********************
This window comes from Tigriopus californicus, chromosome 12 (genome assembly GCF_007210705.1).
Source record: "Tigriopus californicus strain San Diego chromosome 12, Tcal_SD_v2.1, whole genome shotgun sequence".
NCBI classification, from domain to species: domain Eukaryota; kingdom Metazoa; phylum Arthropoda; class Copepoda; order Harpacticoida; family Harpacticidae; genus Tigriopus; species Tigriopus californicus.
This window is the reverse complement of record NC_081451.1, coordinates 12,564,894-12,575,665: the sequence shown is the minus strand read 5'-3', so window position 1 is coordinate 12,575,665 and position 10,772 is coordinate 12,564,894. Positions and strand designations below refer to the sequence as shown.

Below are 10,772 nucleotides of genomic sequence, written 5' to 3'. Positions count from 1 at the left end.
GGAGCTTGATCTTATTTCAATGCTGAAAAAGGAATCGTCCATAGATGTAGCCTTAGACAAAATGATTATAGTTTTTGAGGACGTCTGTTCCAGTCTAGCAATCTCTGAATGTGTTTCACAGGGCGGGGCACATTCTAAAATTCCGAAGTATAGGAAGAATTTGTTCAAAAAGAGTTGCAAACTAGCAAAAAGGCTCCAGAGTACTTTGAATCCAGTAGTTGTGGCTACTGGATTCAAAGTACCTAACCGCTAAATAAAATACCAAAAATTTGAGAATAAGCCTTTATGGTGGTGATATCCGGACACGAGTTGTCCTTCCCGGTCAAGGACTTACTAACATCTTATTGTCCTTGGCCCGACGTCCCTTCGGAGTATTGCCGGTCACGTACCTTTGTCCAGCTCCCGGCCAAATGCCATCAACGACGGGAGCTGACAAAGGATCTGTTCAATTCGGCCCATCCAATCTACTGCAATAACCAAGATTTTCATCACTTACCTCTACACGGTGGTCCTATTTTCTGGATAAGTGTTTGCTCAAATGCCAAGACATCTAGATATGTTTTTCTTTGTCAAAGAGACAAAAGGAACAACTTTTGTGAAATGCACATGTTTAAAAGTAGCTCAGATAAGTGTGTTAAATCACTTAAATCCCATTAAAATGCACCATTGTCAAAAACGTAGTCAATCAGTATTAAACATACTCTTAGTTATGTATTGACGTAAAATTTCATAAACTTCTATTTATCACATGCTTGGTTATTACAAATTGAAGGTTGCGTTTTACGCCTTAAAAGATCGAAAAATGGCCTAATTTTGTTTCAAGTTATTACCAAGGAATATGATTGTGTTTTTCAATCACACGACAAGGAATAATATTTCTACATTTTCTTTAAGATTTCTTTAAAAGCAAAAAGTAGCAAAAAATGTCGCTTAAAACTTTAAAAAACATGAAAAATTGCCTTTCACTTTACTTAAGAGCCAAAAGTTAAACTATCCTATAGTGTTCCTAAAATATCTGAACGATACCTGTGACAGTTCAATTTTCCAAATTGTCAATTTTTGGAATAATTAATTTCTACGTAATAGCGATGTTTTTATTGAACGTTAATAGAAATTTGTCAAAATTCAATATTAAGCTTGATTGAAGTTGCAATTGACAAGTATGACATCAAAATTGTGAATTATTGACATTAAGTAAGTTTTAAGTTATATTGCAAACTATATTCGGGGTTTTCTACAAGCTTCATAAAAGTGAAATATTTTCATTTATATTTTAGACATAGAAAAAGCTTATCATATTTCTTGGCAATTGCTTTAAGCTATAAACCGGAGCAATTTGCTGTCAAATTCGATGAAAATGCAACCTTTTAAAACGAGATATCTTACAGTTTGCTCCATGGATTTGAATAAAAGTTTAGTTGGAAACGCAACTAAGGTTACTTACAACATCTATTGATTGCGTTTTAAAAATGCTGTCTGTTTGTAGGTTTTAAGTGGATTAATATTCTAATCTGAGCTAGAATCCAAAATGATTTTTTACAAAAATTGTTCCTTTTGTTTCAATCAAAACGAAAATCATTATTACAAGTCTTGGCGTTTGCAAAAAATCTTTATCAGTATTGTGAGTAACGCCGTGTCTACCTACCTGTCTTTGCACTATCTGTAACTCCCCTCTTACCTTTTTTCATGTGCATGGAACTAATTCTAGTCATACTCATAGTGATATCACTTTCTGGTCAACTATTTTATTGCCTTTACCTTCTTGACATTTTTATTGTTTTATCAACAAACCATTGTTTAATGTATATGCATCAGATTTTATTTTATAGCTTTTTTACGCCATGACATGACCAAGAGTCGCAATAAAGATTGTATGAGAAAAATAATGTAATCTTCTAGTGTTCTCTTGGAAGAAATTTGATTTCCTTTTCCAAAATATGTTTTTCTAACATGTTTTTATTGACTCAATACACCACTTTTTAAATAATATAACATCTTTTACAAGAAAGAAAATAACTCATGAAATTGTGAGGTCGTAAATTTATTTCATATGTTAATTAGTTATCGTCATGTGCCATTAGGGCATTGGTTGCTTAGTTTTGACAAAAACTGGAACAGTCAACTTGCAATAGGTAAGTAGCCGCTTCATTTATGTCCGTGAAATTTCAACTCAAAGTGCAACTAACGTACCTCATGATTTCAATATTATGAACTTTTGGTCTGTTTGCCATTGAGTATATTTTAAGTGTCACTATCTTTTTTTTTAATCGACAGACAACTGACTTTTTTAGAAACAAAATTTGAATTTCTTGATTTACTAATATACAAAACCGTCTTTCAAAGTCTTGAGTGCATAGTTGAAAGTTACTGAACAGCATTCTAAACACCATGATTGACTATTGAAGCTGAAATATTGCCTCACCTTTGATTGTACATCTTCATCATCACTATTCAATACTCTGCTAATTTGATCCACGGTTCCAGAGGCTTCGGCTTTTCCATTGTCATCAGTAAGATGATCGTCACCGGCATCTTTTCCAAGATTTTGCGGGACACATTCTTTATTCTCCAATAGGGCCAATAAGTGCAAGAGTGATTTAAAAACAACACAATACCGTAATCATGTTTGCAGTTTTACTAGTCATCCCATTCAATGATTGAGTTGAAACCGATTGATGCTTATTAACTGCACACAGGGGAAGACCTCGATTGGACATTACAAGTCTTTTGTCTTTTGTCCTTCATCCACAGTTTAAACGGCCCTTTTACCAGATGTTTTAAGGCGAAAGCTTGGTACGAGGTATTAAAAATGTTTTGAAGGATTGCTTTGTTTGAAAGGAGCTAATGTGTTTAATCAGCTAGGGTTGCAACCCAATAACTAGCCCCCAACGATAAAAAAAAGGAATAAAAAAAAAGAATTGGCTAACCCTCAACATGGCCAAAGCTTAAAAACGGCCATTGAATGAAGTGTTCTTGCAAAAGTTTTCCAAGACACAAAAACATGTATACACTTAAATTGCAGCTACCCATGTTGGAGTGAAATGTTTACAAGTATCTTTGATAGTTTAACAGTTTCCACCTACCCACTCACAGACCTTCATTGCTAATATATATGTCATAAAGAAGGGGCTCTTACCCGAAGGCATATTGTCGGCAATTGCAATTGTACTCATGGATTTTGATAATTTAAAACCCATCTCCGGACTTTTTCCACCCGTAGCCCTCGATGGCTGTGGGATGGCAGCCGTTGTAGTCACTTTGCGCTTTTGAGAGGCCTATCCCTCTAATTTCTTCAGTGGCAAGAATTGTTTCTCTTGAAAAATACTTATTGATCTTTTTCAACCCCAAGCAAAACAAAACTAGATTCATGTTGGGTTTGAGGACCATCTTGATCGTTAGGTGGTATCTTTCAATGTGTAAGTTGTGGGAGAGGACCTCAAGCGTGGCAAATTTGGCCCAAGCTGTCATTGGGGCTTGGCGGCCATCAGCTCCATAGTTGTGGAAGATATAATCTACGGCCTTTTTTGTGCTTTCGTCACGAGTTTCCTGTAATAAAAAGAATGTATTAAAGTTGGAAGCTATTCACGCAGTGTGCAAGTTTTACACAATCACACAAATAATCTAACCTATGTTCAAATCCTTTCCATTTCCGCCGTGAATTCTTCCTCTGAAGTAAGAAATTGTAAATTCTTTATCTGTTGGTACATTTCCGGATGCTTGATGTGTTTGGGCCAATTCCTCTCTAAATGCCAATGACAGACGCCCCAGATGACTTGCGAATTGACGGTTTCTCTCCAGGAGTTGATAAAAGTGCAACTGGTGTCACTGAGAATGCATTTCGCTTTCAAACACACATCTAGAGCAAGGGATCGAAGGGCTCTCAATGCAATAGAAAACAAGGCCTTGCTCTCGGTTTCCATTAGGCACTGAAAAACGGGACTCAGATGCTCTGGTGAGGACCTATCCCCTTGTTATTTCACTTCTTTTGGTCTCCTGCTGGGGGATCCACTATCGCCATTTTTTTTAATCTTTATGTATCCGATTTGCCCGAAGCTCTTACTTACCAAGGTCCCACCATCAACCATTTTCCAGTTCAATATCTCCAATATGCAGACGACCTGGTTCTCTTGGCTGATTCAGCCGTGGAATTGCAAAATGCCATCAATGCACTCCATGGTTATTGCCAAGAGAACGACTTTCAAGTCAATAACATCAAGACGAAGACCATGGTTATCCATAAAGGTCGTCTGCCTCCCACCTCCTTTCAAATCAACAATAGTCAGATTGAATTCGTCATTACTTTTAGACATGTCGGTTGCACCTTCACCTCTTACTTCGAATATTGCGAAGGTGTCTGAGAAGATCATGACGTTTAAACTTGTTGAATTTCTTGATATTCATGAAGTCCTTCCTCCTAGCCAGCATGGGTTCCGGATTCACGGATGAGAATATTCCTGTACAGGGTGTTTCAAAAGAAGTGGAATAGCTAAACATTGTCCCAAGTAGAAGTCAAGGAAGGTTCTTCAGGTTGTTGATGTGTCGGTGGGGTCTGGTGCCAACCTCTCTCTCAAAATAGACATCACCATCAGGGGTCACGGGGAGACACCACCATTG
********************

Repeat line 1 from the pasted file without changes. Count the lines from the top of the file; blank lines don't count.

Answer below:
This window comes from Tigriopus californicus, chromosome 12 (genome assembly GCF_007210705.1).